Release: 2015 Director: George Miller

There are milestones in cinema throughout history. In 1939 the world was graced with The Wizard of Oz and Gone with the Wind in the same year. Ben-Hur would go on the change the scope of movies, proving you could have an epic with elaborate sets and scale that appealed to such a wide array of audiences that it would go on to win 11 Oscars. Star Wars released to the shock of the movie world and become one of the greatest success stories of all time. And in 2015, we were witness to the perfection that is Mad Max: Fury Road.

I have not met anyone who has seen Fury Road and did not like it. The story is just so simple, yet so tightly woven as a script that it is seamless. Max is insane, living in a world where you must have but one instinct, survive. When he is captured by a pack or War Boys and brought to the Citadel to be used as a bloodbag, he tries everything he can to just live another day…while also being haunted by his past. He is hopelessly captured, so we follow Furiosa, a high ranking member of Immortan Joe warriors, as she executes a high risk plan to escape with his most prized women. Soon Furiosa is forced into working with Max to get them away and what ensues is what could only be described as the most badass 2 hour chase ever.

Trying to explain the plot is really, really hard, but that’s not the point. While a boiled down explanation comes off as a jumbled mess, the way it is presented is masterful. There is never a wasted moment, what you see explains more of the world or fleshes out the characters. One small detail might escape you on your first viewing, but everything is there for a reason. See that guy taking care of his boss’s foot while they are waiting? That is important later, you just don’t realize it yet. It slows down at the perfect moments to let you breath after the high-octane action, then ramps back up just in time to pull you back in. You care about everyone, and while you despise Immortan Joe for his malice and manipulation, you can at least understand that he does so for survival just like everyone else.

So, what are the problems with it? I keep saying its a masterpiece and that everything works so well. That’s because it is, and not why I’m writing this.

Might as well talk about the Black & Chrome edition while I’m here, the reason I’m writing this is because i recently saw this version. The “original” has a very distinct color tone. Harsh red’s and orange, icy blue and jungle green. For a post-apocalyptic setting and it being mostly taking place in a desert, Fury Road has one of the brightest color palettes in the past decade. So what does taking away those stylized colors do to the film? As an audience member, you are taken in by the happenings on screen so much that you might miss the subtle lines sprinkled about the dialogue that really makes these characters so gripping. Everything being in black and white (“chrome”) helps you focus on the smaller details, but still retains the epic scale that the film has. Men hanging off of poles dangling over a War Rig looks just as good in any color. You take notice that Max is a man of very few words and emotions, when he does speak there is always a reason, even if it is just one or two words.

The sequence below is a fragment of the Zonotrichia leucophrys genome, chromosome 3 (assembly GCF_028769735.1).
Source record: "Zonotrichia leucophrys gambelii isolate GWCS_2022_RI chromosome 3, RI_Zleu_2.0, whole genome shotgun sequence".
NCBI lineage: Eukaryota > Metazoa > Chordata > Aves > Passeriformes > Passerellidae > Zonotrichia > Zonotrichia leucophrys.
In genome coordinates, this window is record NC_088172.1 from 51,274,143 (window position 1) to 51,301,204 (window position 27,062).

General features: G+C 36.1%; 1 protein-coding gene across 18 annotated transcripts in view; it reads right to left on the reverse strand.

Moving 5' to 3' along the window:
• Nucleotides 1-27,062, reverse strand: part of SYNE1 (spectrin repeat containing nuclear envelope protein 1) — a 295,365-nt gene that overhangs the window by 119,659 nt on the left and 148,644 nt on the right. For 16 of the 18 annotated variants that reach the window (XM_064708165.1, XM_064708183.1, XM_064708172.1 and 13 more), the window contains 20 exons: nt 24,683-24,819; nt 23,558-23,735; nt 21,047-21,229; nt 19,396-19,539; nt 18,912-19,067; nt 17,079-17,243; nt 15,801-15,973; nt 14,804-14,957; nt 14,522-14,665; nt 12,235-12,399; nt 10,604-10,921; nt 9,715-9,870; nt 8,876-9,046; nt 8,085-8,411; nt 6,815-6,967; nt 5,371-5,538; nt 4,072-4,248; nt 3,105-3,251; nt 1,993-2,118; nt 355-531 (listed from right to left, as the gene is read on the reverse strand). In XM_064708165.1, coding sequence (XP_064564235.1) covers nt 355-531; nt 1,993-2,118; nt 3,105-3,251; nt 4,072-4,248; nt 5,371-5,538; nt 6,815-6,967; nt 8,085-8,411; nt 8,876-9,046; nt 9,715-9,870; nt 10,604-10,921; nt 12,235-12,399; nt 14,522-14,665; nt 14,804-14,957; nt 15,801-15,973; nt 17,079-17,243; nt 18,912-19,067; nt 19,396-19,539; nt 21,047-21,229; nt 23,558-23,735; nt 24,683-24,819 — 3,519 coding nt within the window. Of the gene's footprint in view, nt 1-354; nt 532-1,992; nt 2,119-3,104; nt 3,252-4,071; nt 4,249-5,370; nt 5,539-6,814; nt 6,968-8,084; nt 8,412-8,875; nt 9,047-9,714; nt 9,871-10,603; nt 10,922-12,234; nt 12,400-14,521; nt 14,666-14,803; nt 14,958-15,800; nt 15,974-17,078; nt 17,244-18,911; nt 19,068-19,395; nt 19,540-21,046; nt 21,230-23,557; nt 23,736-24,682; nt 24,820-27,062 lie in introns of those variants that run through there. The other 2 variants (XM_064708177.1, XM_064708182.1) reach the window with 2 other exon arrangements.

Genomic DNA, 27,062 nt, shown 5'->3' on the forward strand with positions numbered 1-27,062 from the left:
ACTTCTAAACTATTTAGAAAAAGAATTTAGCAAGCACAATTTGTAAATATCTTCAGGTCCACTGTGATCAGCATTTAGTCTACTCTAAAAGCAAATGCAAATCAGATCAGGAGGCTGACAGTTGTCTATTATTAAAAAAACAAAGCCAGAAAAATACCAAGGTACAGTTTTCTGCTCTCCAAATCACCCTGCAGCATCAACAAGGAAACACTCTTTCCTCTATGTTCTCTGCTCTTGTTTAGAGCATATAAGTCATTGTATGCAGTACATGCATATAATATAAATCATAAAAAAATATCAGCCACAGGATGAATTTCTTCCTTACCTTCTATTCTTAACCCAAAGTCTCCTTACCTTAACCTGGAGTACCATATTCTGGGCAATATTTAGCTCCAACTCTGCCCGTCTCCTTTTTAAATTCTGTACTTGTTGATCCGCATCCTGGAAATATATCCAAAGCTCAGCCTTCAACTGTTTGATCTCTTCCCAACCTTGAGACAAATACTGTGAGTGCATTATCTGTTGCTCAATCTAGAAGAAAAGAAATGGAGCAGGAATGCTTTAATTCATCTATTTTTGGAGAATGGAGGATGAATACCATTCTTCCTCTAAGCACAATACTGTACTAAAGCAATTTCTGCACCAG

I truly consider Mad Max: Fury Road to be in the tier of “perfect films.” Just about everyone can find something here that will entice them or get them amped up. The action is incredible with some of the best practical effect use in recent decades. The characters feel alive and as though we are just watching a small part of their lives. This world we watch is alive, with creatures and a dichotomy that could have been around for decades and we only know little of it. If you want a film that will grip you for a very tight 2 hours, there just isn’t anything else like Fury Road.

What a day, what a lovely day!

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